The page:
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Old 20-01-2020, 11:32   #12
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Re: Headsail vs no headsail, efficiency

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Class C catamarans, (Little America's Cup) they use wings, not soft sails.
back before wings, the C-class used soft sails, and a single mainsail was still proven the winning solution - look up 1976 Aquarius V

The physics is pretty clear, for a given area, a single foil is most efficient. . . . and higher aspect is more efficient than low.

Now what limitations the Op add are a bit unclear, but unirigs can be pretty easy to handle (see the Freedoms) in a cruising context.
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Old 20-01-2020, 12:32   #13
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Re: Headsail vs no headsail, efficiency

More info. might get a sensible response.
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Old 20-01-2020, 13:11   #14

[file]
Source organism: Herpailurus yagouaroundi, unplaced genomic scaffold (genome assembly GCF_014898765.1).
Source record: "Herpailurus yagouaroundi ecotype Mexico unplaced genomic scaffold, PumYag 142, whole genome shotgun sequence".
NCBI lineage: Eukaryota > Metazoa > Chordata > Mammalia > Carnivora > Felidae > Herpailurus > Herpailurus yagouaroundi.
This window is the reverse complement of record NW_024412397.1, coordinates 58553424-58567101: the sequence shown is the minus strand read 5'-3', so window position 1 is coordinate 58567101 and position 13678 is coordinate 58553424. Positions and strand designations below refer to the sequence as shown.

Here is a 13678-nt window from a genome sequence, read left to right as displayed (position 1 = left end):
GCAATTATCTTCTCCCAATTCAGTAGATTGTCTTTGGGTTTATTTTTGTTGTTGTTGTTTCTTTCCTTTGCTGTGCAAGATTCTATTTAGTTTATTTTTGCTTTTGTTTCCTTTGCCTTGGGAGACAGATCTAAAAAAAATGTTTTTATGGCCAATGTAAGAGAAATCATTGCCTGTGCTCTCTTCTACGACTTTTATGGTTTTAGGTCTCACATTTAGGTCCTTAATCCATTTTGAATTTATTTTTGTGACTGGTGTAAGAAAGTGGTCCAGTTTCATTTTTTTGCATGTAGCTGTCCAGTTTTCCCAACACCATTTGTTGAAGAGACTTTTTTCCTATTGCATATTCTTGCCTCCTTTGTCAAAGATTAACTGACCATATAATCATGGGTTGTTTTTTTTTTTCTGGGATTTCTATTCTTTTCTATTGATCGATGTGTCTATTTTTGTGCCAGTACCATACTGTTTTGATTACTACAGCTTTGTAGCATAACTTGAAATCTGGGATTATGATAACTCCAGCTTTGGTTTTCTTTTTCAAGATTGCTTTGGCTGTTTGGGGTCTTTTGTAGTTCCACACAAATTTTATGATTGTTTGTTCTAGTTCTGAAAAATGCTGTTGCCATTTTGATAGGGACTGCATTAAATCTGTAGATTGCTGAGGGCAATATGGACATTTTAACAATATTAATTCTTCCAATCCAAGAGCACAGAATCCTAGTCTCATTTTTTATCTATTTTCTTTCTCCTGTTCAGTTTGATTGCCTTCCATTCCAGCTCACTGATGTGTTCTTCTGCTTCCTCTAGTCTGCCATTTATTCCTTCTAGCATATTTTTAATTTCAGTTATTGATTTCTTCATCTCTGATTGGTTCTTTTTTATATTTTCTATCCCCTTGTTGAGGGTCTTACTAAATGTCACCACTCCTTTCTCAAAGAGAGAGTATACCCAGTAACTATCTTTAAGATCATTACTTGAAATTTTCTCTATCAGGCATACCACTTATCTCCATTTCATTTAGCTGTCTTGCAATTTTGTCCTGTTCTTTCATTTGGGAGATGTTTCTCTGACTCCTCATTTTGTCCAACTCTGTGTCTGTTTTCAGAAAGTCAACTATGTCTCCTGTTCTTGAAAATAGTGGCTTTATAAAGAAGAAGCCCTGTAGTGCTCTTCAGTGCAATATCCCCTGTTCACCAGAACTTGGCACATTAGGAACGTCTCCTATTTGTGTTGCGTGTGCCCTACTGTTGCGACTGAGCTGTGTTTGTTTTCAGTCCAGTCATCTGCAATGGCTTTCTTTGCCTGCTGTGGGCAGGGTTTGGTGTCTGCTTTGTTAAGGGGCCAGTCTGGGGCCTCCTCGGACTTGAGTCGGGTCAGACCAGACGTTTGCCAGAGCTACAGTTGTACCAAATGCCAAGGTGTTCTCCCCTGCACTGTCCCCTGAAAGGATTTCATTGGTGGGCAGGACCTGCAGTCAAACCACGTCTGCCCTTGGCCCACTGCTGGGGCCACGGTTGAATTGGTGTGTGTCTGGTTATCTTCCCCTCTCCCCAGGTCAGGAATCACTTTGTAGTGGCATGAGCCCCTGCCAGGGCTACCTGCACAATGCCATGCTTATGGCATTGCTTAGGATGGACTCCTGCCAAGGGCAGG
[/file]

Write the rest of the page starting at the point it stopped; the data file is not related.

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Re: Headsail vs no headsail, efficiency

Quote: " ...unirigs can be pretty easy to handle."

Absolutely. The catboat originated among poor inshore fishermen in New England. Its merit was that it was cheap to build and easy for one man to handle while doing his REAL job, which was that of catching fish. Not that of sailing. Sailing was merely a means to an end.

Thus it was "efficient" on those parameters. It was NOT efficient in terms of aero/hydro dynamics. It was not its objective to be so.

Dustman might like to contemplate that the current thinking in regard to a SINGLE sail is that for sailing ON the wind, an aspect ratio of 1:6 is OPTIMUM (i.e. "best" having had regard to all relevant factors) including the AIRFOIL (cross sectional shape when full of wind and correctly trimmed in respect of Angle of Attack). Traditional catboats were more like 1:3 because THAT is optimum when OFF the wind in a sloppy sea.